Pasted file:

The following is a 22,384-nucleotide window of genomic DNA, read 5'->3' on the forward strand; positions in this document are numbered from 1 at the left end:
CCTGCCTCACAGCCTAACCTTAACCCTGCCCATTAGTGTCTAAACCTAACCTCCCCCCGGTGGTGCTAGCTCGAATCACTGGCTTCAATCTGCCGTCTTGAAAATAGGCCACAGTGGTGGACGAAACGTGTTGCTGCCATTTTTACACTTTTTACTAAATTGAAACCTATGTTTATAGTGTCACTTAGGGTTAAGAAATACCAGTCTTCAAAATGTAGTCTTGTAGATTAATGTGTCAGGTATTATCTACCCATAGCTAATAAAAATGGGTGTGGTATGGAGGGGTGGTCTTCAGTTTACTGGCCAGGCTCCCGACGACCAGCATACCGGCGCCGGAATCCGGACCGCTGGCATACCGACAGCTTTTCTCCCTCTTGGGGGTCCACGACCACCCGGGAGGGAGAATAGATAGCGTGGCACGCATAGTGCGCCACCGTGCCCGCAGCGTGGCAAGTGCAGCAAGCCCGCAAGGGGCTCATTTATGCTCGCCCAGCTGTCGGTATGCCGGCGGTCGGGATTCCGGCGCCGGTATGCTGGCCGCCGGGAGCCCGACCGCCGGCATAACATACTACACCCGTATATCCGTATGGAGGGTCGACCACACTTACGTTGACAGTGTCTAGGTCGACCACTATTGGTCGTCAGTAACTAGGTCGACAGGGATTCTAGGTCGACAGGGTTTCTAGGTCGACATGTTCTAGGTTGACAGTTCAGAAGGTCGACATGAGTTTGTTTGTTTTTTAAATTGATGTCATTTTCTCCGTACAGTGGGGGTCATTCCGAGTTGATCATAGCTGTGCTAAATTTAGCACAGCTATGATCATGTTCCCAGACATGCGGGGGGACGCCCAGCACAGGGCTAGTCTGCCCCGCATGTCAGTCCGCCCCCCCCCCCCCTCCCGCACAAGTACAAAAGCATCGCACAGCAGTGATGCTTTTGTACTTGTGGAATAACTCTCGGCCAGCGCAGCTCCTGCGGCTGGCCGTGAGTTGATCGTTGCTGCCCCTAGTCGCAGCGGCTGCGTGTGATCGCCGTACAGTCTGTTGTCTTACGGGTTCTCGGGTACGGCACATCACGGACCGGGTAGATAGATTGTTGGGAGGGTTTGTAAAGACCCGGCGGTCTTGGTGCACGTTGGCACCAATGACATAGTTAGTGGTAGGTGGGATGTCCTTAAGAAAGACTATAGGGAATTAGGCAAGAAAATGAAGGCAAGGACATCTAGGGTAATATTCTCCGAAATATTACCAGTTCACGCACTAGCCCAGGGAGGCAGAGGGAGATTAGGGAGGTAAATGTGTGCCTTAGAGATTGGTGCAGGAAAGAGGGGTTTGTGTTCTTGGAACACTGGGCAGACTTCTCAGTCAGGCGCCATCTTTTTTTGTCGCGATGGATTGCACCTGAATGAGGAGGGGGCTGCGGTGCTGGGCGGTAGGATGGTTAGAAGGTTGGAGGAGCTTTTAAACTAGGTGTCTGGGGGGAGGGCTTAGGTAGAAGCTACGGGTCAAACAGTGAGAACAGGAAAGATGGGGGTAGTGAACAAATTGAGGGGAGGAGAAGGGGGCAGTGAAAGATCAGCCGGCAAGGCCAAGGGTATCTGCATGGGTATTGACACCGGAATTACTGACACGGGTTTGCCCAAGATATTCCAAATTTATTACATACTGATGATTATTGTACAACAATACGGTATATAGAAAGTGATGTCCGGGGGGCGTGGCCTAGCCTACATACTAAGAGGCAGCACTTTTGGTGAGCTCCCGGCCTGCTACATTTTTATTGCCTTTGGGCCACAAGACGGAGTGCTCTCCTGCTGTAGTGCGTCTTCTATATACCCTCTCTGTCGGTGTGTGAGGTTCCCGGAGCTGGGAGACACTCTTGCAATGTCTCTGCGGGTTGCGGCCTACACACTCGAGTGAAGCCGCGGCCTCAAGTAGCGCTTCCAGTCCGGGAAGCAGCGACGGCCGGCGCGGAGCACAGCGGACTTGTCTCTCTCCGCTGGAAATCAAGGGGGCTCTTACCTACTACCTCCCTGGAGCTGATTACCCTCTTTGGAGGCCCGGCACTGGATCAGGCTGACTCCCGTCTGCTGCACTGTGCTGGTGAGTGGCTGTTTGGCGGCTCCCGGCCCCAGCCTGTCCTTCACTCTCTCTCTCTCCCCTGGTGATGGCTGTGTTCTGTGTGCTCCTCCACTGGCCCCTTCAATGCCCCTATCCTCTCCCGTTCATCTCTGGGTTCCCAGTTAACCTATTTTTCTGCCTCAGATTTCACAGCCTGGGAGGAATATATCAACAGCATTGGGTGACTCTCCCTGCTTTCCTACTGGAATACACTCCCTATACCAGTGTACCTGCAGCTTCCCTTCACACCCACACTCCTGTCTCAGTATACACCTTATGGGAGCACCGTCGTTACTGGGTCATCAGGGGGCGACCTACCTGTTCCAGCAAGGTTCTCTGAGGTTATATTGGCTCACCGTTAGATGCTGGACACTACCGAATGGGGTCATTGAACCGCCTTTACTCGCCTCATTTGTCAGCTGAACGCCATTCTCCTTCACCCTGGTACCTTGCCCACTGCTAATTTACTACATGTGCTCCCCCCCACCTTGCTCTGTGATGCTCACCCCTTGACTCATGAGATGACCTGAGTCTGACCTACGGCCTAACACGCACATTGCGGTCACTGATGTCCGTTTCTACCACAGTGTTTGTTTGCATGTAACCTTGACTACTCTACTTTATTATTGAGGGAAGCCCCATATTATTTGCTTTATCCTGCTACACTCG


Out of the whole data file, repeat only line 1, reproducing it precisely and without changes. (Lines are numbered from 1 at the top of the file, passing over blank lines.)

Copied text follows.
The following is a 22,384-nucleotide window of genomic DNA, read 5'->3' on the forward strand; positions in this document are numbered from 1 at the left end: